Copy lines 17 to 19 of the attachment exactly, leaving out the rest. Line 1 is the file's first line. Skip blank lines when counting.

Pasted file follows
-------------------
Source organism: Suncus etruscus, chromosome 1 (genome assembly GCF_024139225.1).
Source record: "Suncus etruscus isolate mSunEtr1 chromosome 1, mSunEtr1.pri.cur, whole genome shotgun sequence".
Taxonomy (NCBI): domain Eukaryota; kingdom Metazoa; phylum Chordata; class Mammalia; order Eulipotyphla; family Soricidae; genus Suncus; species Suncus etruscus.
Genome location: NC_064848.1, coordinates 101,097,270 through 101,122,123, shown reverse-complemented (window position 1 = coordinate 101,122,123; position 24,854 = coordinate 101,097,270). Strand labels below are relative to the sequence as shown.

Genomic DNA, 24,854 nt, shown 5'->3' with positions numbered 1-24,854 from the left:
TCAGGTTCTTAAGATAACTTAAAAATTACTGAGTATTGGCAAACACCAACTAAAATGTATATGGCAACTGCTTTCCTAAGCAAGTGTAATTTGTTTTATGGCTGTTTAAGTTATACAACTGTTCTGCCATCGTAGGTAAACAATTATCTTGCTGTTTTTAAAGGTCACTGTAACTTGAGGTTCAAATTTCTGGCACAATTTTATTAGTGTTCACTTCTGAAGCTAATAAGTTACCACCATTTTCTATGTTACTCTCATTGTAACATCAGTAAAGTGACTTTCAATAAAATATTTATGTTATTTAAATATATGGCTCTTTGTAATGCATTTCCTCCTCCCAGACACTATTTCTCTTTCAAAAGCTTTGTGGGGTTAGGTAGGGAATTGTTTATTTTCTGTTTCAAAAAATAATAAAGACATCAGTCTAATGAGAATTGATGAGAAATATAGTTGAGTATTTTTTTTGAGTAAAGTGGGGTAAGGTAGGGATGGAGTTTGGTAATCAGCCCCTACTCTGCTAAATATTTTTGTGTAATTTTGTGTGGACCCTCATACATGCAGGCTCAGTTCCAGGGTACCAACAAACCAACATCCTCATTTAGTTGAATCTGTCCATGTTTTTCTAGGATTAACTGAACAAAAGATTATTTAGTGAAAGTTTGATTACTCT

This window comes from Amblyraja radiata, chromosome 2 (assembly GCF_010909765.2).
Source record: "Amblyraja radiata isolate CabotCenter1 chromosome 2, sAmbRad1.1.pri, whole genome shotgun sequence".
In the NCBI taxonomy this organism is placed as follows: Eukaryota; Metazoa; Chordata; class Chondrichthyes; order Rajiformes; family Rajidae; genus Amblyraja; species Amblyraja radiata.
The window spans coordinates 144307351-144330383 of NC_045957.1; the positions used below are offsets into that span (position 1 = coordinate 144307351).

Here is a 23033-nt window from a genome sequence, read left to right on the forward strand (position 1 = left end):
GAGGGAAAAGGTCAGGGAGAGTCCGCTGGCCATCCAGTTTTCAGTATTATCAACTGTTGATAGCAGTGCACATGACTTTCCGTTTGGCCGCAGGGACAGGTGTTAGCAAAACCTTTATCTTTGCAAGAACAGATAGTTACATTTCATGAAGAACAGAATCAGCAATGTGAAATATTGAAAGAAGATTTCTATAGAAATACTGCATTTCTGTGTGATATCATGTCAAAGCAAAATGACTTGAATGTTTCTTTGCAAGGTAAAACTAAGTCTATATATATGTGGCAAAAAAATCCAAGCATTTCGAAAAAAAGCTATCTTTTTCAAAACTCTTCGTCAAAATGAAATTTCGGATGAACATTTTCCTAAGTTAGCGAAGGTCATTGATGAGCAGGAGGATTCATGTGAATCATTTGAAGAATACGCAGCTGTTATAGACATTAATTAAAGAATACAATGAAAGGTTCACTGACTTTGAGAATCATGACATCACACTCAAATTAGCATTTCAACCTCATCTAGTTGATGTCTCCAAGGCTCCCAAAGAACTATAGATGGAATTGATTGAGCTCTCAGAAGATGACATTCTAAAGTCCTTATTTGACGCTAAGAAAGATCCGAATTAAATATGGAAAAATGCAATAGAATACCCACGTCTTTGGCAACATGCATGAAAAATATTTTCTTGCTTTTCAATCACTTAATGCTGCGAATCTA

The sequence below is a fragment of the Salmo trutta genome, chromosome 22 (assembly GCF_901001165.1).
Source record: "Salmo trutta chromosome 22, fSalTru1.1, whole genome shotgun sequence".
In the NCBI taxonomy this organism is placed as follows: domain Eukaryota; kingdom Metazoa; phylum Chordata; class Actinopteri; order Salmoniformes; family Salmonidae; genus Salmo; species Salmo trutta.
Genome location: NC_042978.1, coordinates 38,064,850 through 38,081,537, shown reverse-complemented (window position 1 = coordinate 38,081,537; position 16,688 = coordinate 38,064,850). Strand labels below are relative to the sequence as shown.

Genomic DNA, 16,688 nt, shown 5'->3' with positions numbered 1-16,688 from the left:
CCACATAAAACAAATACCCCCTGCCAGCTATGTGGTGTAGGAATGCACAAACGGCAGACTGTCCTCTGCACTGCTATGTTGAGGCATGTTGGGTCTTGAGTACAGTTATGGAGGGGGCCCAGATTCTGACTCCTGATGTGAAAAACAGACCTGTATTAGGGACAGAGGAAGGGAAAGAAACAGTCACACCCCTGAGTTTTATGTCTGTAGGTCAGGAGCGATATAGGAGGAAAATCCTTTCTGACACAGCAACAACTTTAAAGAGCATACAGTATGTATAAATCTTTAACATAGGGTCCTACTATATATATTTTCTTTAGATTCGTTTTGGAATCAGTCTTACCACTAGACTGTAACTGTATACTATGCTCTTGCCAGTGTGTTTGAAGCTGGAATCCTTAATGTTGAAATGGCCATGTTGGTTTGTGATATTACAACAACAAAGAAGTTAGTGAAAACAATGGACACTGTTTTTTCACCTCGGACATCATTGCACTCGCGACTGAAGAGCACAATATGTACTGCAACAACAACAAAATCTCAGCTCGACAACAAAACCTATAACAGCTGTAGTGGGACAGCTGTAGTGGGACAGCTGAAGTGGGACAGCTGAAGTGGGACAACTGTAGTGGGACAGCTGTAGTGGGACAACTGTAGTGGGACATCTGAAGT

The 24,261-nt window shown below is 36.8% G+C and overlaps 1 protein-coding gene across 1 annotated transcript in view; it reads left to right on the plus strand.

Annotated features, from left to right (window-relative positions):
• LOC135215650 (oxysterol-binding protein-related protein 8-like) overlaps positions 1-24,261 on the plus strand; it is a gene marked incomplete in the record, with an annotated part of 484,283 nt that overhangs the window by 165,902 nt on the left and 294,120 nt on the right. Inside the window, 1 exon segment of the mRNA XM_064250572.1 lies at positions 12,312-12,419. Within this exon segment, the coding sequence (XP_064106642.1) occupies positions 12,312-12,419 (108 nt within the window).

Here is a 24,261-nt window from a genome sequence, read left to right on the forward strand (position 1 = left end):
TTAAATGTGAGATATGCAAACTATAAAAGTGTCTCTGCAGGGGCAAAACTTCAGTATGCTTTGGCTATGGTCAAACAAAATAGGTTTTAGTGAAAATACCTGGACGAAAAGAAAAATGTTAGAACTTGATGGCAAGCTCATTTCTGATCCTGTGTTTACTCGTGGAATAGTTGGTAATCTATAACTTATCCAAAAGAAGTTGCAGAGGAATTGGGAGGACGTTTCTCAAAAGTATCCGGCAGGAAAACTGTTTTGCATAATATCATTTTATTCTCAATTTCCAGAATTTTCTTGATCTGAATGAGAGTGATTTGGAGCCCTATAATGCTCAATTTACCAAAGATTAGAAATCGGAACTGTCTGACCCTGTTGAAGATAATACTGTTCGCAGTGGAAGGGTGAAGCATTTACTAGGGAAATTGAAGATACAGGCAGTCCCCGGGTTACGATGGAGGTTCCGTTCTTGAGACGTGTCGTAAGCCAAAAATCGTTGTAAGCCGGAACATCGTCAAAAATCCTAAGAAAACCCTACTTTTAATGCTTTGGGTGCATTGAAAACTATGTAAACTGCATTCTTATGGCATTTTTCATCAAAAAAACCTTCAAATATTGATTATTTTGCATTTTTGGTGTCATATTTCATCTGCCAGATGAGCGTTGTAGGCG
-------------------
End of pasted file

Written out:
Genomic DNA, 16,688 nt, shown 5'->3' with positions numbered 1-16,688 from the left:
CCACATAAAACAAATACCCCCTGCCAGCTATGTGGTGTAGGAATGCACAAACGGCAGACTGTCCTCTGCACTGCTATGTTGAGGCATGTTGGGTCTTGAGTACAGTTATGGAGGGGGCCCAGATTCTGACTCCTGATGTGAAAAACAGACCTGTATTAGGGACAGAGGAAGGGAAAGAAACAGTCACACCCCTGAGTTTTATGTCTGTAGGTCAGGAGCGATATAGGAGGAAAATCCTTTCTGACACAGCAACAACTTTAAAGAGCATACAGTATGTATAAATCTTTAACATAGGGTCCTACTATATATATTTTCTTTAGATTCGTTTTGGAATCAGTCTTACCACTAGACTGTAACTGTATACTATGCTCTTGCCAGTGTGTTTGAAGCTGGAATCCTTAATGTTGAAATGGCCATGTTGGTTTGTGATATTACAACAACAAAGAAGTTAGTGAAAACAATGGACACTGTTTTTTCACCTCGGACATCATTGCACTCGCGACTGAAGAGCACAATATGTACTGCAACAACAACAAAATCTCAGCTCGACAACAAAACCTATAACAGCTGTAGTGGGACAGCTGTAGTGGGACAGCTGAAGTGGGACAGCTGAAGTGGGACAACTGTAGTGGGACAGCTGTAGTGGGACAACTGTAGTGGGACATCTGAAGT

The 24,261-nt window shown below is 36.8% G+C and overlaps 1 protein-coding gene across 1 annotated transcript in view; it reads left to right on the plus strand.